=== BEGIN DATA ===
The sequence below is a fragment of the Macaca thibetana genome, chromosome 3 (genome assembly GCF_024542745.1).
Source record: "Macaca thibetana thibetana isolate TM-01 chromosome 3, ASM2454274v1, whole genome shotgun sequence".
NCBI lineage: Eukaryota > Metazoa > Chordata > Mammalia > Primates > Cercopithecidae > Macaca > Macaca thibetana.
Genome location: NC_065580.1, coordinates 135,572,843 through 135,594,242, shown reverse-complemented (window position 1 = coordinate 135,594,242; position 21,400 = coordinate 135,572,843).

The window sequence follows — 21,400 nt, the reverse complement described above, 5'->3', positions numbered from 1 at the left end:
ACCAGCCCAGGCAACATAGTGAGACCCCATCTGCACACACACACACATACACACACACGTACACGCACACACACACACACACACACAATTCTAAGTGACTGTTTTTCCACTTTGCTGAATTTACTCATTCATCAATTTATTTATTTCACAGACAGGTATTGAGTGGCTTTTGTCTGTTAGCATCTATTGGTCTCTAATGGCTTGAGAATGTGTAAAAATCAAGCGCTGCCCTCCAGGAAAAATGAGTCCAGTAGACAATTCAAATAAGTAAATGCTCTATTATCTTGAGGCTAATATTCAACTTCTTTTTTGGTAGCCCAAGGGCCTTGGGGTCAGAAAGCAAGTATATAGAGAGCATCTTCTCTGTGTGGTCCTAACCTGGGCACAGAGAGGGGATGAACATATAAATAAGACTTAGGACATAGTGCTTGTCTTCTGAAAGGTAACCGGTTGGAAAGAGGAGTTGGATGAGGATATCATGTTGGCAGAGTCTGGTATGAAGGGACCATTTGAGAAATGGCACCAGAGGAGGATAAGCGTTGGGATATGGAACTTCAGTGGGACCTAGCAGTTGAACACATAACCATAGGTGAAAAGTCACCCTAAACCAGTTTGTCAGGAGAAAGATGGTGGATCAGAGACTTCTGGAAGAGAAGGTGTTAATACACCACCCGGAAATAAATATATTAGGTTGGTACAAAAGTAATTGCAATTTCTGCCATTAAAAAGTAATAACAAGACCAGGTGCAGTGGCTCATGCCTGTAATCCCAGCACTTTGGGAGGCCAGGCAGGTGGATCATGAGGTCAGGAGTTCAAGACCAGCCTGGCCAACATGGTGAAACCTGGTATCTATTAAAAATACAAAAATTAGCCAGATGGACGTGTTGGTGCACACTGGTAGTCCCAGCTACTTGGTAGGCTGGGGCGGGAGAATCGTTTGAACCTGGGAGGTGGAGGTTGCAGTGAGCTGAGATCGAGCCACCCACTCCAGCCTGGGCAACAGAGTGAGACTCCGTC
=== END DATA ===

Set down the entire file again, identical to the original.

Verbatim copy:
The sequence below is a fragment of the Macaca thibetana genome, chromosome 3 (genome assembly GCF_024542745.1).
Source record: "Macaca thibetana thibetana isolate TM-01 chromosome 3, ASM2454274v1, whole genome shotgun sequence".
NCBI lineage: Eukaryota > Metazoa > Chordata > Mammalia > Primates > Cercopithecidae > Macaca > Macaca thibetana.
Genome location: NC_065580.1, coordinates 135,572,843 through 135,594,242, shown reverse-complemented (window position 1 = coordinate 135,594,242; position 21,400 = coordinate 135,572,843).

The window sequence follows — 21,400 nt, the reverse complement described above, 5'->3', positions numbered from 1 at the left end:
ACCAGCCCAGGCAACATAGTGAGACCCCATCTGCACACACACACACATACACACACACGTACACGCACACACACACACACACACACAATTCTAAGTGACTGTTTTTCCACTTTGCTGAATTTACTCATTCATCAATTTATTTATTTCACAGACAGGTATTGAGTGGCTTTTGTCTGTTAGCATCTATTGGTCTCTAATGGCTTGAGAATGTGTAAAAATCAAGCGCTGCCCTCCAGGAAAAATGAGTCCAGTAGACAATTCAAATAAGTAAATGCTCTATTATCTTGAGGCTAATATTCAACTTCTTTTTTGGTAGCCCAAGGGCCTTGGGGTCAGAAAGCAAGTATATAGAGAGCATCTTCTCTGTGTGGTCCTAACCTGGGCACAGAGAGGGGATGAACATATAAATAAGACTTAGGACATAGTGCTTGTCTTCTGAAAGGTAACCGGTTGGAAAGAGGAGTTGGATGAGGATATCATGTTGGCAGAGTCTGGTATGAAGGGACCATTTGAGAAATGGCACCAGAGGAGGATAAGCGTTGGGATATGGAACTTCAGTGGGACCTAGCAGTTGAACACATAACCATAGGTGAAAAGTCACCCTAAACCAGTTTGTCAGGAGAAAGATGGTGGATCAGAGACTTCTGGAAGAGAAGGTGTTAATACACCACCCGGAAATAAATATATTAGGTTGGTACAAAAGTAATTGCAATTTCTGCCATTAAAAAGTAATAACAAGACCAGGTGCAGTGGCTCATGCCTGTAATCCCAGCACTTTGGGAGGCCAGGCAGGTGGATCATGAGGTCAGGAGTTCAAGACCAGCCTGGCCAACATGGTGAAACCTGGTATCTATTAAAAATACAAAAATTAGCCAGATGGACGTGTTGGTGCACACTGGTAGTCCCAGCTACTTGGTAGGCTGGGGCGGGAGAATCGTTTGAACCTGGGAGGTGGAGGTTGCAGTGAGCTGAGATCGAGCCACCCACTCCAGCCTGGGCAACAGAGTGAGACTCCGTC